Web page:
While housewives and teenage girls were eager to buy products that demonstrated what good homemakers they would be, they were less keen on buying products for their own enjoyment. The new femininity encouraged “togetherness” and “family-orientation,” not the message of “stand-out-from-the-crowd, self-centeredness” that sold products to previous generations. Any product marketed to a housewife had to be marketed as an item whose purchase somehow benefited the entire family, even if she was the sole user. This tactic played on the housewife’s guilt over being self-indulgent. The new “sexual sell” was beneficial to the sale of products that had declined in popularity due to their negative associations. One example is the fur coat which had come to be associated with a seemingly useless and “kept woman.” The “sexual sell” used the image of a mother in a fur coat as an example of femininity that a girl would want to emulate, transforming the coat’s association with self-indulgence into its opposite—maternal love. Advertisers not only appealed to the housewife’s need for a sense of togetherness with her family, but also her shared bond with other housewives who sought out the same products in department stores. A pattern manufacturer was advised to create designs with “fashion conformity” to appeal to the “fashion-insecure woman” who does not want “to be dressed too differently.” For the manufacturer, the way to sell more patterns was to build conformity—to appeal to the housewife’s sense of isolation by offering her a product that made her feel like she was a part of the world.
Advertising, according to Friedan, is the invisible hand working to coax women into “[buying] more things for the house.” The appeal of consumerism as a path to self-fulfillment partly explains “the puzzle of women’s retreat to home.” Despite new opportunities available to women in the Eisenhower era, Friedan argues that so few had any wish to be anything other than wives and mothers precisely because advertisers had been so successful in selling these women an image of themselves that they were keen to buy. This image conformed to the accepted orthodoxy of the age: that happiness for women was only to be found in and through domestic work and reproduction.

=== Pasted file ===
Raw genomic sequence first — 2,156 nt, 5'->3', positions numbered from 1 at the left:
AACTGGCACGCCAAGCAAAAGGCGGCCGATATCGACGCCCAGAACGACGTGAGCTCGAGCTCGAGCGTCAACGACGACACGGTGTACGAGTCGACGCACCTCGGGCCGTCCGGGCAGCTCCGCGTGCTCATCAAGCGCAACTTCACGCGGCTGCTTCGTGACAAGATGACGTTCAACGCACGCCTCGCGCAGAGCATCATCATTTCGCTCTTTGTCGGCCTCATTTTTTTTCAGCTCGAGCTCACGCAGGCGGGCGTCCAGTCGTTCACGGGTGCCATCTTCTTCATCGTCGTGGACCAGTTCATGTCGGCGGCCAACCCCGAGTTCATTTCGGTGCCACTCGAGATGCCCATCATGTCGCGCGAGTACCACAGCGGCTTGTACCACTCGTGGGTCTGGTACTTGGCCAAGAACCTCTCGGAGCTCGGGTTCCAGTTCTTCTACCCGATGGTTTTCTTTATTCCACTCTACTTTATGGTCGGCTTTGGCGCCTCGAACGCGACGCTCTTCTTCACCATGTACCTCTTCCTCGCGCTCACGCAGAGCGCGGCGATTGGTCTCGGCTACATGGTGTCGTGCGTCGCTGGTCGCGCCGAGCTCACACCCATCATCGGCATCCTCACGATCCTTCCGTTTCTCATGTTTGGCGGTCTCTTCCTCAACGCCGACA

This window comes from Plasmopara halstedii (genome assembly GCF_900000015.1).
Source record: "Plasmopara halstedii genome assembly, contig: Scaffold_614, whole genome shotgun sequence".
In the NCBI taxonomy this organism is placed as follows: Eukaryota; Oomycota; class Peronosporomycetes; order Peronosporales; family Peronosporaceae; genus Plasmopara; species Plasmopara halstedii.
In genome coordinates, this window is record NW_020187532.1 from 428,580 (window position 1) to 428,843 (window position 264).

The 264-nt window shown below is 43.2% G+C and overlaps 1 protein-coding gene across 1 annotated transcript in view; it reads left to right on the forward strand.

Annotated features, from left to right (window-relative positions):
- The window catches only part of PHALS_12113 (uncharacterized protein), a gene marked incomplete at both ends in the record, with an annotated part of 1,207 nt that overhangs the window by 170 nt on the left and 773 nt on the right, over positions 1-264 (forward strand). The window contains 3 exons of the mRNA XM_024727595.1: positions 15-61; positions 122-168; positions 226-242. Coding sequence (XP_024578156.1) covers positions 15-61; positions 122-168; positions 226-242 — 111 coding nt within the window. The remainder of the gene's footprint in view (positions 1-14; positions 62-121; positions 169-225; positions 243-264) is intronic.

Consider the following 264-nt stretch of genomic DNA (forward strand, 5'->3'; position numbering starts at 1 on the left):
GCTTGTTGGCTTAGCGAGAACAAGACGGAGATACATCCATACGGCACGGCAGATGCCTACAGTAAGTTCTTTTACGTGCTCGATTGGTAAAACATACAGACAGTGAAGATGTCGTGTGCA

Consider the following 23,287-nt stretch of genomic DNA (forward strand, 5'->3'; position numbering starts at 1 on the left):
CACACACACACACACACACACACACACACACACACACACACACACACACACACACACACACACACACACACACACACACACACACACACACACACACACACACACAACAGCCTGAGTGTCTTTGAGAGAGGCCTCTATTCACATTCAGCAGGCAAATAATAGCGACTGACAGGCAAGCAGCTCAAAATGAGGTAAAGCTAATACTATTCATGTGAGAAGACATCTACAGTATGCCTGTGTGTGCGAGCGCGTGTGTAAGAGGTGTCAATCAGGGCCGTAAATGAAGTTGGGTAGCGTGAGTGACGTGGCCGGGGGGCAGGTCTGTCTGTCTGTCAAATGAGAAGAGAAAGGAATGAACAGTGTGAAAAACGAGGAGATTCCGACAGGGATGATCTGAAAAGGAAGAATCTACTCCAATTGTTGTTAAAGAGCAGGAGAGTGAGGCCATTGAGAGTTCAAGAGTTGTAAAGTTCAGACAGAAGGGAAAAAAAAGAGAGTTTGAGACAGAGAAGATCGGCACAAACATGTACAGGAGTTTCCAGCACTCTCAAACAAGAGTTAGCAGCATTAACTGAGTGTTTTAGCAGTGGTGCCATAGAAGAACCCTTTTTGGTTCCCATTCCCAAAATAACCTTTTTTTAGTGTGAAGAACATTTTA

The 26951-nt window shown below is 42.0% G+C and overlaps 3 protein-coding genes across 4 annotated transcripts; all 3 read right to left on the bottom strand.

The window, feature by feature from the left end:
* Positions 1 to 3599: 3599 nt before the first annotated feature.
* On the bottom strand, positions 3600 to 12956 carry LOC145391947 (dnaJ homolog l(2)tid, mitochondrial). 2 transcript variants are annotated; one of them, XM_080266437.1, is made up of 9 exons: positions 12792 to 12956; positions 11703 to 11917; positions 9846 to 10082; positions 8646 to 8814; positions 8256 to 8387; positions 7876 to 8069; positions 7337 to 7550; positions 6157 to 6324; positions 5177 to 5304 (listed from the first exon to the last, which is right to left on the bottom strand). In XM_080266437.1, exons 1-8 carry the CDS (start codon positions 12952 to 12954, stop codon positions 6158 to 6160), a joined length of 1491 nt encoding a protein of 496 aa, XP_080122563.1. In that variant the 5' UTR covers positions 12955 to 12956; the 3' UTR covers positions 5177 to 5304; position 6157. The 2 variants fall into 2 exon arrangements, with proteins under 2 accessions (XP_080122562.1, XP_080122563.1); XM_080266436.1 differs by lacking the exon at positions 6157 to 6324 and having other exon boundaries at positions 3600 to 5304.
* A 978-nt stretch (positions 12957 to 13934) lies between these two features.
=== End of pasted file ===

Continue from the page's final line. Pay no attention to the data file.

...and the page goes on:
Consumerism and The Power of Advertising ThemeTracker
Consumerism and The Power of Advertising Quotes in The Feminine Mystique
It is no longer possible to ignore that voice, to dismiss the desperation of so many American women. This is not what being a woman means, no matter what the experts say. For human suffering there is a reason; perhaps the reason has not been found because the right questions have not been asked or pressed far enough. I do not accept the answer that there is no problem because American women have luxuries that women in other times and lands never dreamed of; part of the strange newness of the problem is that it cannot be understood in terms of the age-old material problems of man: poverty, sickness, hunger, cold.
The image of woman that emerges from this big, pretty magazine is young and frivolous, almost childlike; fluffy and feminine; passive; gaily content in a world of bedroom and kitchen, sex, babies, and home. The magazine surely does not leave out sex; the only passion, the only pursuit, the only goal a woman is permitted is the pursuit of a man. It is crammed full of food, clothing, cosmetics, furniture, and the physical bodies of young women, but where is the world of thought and ideas, the life of the mind and spirit? In the magazine image, women do no work except housework and work to keep their bodies beautiful and to get and keep a man.